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ASFMRA Ag News - June 6, 2023

By ASFMRA Press posted 06-05-2023 11:53 PM


Income Surges From Alternative Farmland Leases

Every year presents a unique blend of challenges and rewards for farming. Few things have as much impact on a farming operation as land rent. In Illinois, 2022 proved to be exceptional for farmers and, subsequently, landowners, as reported in the recent survey by the Illinois Society of Professional Farm Managers and Rural Appraisers.

One key finding was the significant surge in average income for landowners from alternative leases compared to the previous year. These numbers speak volumes about the prosperity that buoyed the farming community.

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Dallenbach Racing Family Sells Iconic Fryingpan Ranch

An iconic ranch in the Fryingpan Valley that oozes Colorado rustic charm was sold in late May after 49 years of ownership by the Dallenbach family.

Dallenbach Family Partnership sold the ranch 2 miles east of Basalt for $15.5 million to CR Land Management LLC, according to a deed filed May 22 with the Eagle County Clerk and Recorder.

The 137-acre property, previously known as the Wooden Handle Ranch, was purchased by Wally and Peppy Dallenbach in 1974. Their three kids — Wally Jr., Paul and Colleen — spent most of their childhood there. Wally and Peppy moved to Grand Junction for health reasons a few years ago and the ranch has been on the market.sells iconic Fryingpan Ranch

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Western Lands Fight Erupts Over Bureau of Land Management’s Conservation Proposal

One thing opponents and proponents of a recently proposed U.S. Bureau of Land Management rule agree on: It would be a major shift in how the agency manages nearly 250 million acres of federal lands.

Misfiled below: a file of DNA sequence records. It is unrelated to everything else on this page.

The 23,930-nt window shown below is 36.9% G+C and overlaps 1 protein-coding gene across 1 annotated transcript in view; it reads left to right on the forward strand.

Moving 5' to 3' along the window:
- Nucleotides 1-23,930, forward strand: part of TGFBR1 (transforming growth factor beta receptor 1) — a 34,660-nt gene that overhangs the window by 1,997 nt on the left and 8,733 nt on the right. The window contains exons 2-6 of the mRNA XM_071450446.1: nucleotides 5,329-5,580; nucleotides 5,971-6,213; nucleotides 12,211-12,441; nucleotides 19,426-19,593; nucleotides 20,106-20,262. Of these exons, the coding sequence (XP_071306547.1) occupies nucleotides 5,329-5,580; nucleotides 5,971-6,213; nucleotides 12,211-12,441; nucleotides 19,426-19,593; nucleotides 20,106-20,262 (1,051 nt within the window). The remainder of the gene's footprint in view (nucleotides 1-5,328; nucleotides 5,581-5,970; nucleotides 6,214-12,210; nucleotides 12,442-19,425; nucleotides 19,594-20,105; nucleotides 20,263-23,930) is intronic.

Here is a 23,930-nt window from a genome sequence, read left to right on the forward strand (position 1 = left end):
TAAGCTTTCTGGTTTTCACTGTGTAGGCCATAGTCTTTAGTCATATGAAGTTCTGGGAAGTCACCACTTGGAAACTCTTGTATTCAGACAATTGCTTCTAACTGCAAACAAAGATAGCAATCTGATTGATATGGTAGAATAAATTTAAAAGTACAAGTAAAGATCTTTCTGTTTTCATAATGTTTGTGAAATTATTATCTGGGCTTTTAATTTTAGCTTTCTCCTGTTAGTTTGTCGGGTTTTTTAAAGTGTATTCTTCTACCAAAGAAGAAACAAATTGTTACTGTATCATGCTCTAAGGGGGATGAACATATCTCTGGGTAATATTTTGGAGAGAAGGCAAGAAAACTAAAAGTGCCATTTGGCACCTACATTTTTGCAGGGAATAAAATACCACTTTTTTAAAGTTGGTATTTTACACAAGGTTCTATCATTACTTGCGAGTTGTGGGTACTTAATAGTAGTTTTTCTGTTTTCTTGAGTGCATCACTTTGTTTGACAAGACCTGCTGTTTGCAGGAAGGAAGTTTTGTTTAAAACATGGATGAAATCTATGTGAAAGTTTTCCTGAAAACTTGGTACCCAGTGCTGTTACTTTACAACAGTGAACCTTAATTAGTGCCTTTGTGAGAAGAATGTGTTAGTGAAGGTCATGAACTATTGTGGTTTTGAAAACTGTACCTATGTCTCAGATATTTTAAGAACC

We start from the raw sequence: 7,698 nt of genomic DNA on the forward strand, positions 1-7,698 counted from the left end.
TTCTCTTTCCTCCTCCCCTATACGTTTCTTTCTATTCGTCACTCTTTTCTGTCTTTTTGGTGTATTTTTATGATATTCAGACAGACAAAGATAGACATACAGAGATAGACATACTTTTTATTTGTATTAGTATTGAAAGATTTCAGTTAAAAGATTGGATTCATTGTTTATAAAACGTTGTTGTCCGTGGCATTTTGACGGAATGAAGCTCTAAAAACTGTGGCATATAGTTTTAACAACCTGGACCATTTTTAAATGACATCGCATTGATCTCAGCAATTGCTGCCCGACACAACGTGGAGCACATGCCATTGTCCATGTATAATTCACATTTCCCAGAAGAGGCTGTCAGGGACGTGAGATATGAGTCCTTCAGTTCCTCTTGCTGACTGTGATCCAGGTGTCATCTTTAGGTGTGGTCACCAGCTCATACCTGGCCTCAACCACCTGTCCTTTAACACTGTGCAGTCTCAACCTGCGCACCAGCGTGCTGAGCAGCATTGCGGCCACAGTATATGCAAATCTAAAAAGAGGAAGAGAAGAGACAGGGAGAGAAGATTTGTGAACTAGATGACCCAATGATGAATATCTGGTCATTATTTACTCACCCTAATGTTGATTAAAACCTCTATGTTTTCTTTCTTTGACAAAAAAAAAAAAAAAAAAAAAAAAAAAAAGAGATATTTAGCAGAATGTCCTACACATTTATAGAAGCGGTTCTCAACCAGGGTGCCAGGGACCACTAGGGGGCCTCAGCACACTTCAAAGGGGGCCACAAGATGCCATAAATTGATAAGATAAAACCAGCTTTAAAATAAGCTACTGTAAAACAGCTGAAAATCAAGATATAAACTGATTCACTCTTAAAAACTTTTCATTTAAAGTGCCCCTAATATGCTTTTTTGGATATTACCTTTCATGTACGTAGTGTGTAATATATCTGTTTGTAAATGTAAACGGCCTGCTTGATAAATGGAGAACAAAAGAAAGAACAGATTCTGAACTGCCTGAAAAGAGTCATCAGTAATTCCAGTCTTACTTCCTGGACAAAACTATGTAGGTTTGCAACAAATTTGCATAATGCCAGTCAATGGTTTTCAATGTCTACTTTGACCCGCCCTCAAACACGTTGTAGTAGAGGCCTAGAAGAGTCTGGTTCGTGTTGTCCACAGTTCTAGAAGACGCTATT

The rule would allow for conservation leases, similar to how the agency auctions off parcels of land for mining, livestock grazing or oil and gas development. Supporters say the proposal would lift conservation to the level of extractive uses, a responsible move to protect lands affected by climate change.

Outraged opponents — including many congressional Republicans — view the rule as a drastic overreach that violates existing law. Fears that conservation leases would evict grazing permittees and others have only been stoked by Republican rhetoric on the issue.

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Container Farming Seeks to Solve Land Access Issues

The good news is that there is farmland for sale in Montana, over 300,000 acres of farms for sale, according to popular real estate sites like The bad news for would-be farmers is the cost. The average price of farms for sale in Montana is $1.22 million, according to real estate sales averages, a figure that is not affordable for many.

However, getting a start in agriculture may not require such a hefty investment. If you ask the developers at Freight Farms, it doesn’t even require land.

Freight Farms was started in 2013 by Brad McNamara and Jon Friedman, who said they saw “a need for urban agriculture to emerge as a competitive industry in the food landscape.”